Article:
Sample Dress Code Policy
Sample Dress Code Policy
[Company Name] strives to maintain a workplace environment that is well-functioning and free from unnecessary distractions and annoyances. As part of that effort, [Company Name] requires employees to maintain an appropriate, neat and clean appearance for the workplace setting and for the work being performed. To that end, [Company Name] department heads may determine and then enforce guidelines for appropriate workplace attire and grooming for their certain areas; guidelines may include limiting natural or artificial scents that could be distracting or annoying to other people.
All [Company Name] staff members are expected to present a professional and businesslike image to clients, visitors, customers and the public. An ongoing requirement of employment with [Company Name] is an acceptable personal appearance with proper maintenance of work areas.
Any department-specific workplace attire and grooming guidelines to staff members will be communicated through supervisors during new hire orientation and evaluation periods. Any questions regarding these department guidelines for attire should be discussed with the immediate supervisor.
Any staff member who does not meet these attire and grooming standards set by his/her department supervisor will be subject to corrective action and may be asked to leave the premises to change clothing. Staff members who are paid hourly will not be compensated for any work time missed because of failure to comply with designated workplace attire and grooming standards.
The [Company Name] identification badge must be worn by all staff members at all times while at work.
Certain staff members may be required to meet special dress, grooming and hygiene standards, such as wearing uniforms or protective clothing, depending on the nature of their job. Uniforms and protective clothing may be required for certain positions and will be provided to [Company Name] employees.
In special circumstances at the discretion of the supervisor, such as during unusually hot or cold weather or during special occasions, staff members may be permitted to dress in a more casual fashion than is normally required. On these occasions, staff members are still expected to present a neat appearance and are not permitted to wear ripped, frayed or disheveled clothing or athletic wear. However, tight and revealing or any other inappropriate workplace dress is not permitted.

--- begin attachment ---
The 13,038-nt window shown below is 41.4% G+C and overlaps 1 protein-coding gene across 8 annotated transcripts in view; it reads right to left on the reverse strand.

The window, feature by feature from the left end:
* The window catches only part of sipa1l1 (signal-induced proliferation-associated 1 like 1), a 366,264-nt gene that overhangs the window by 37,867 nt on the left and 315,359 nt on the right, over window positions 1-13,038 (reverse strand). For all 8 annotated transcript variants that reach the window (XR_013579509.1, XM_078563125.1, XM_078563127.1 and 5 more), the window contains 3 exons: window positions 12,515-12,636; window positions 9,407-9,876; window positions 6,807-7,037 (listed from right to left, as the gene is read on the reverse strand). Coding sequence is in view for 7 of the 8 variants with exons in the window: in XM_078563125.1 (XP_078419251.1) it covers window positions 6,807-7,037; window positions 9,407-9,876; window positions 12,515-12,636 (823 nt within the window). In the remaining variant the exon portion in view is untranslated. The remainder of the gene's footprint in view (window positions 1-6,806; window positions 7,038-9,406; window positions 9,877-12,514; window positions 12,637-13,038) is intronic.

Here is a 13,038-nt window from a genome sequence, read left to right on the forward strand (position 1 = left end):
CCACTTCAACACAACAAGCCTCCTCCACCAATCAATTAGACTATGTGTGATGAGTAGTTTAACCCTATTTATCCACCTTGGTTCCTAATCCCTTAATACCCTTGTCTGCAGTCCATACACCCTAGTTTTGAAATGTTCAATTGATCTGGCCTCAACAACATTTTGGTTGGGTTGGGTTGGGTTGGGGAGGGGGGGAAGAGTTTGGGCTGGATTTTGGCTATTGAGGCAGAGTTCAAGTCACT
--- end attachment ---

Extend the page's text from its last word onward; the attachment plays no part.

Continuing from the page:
REASONABLE ACCOMMODATION OF RELIGIOUS BELIEFS:
[Company Name] recognizes the importance of individually held religious beliefs to persons within its workforce. [Company Name] will, within reason, accommodate a staff member’s religious beliefs in terms of workplace attire unless the accommodation creates an undue hardship. Accommodation of religious beliefs in terms of attire may be difficult in light of safety issues for staff members. Those requesting a workplace attire accommodation based on their religious beliefs should be referred to the Human Resources (HR) Department.
Departments that have adopted casual or dress-down days must use the following guidelines to define appropriate casual attire.
The following guidelines apply to business attire:
- For men, business attire includes a long-sleeved dress shirt, tie, tailored sport coat work with dress trousers (not khakis) and dress shoes.
- For women, business attire includes tailored pantsuits, businesslike dresses, coordinated dressy separates worn with or without a blazer and conservative, closed-toe shoes.
ADDRESSING WORKPLACE ATTIRE AND HYGIENE PROBLEMS:
Violations of the policy can range from inappropriate clothing items to offensive perfumes and body odor. If a staff member comes to the workplace in an inappropriate dress, the staff member will be required to go home, change into confirming attire or properly groom, and then return to work.
If a staff member’s poor hygiene or use of too much perfume/cologne is an issue, the immediate supervisor should discuss the problem with the staff member in private and should point out the specific areas of concern to be corrected. If the problem then persists, supervisors should follow the normal corrective action process.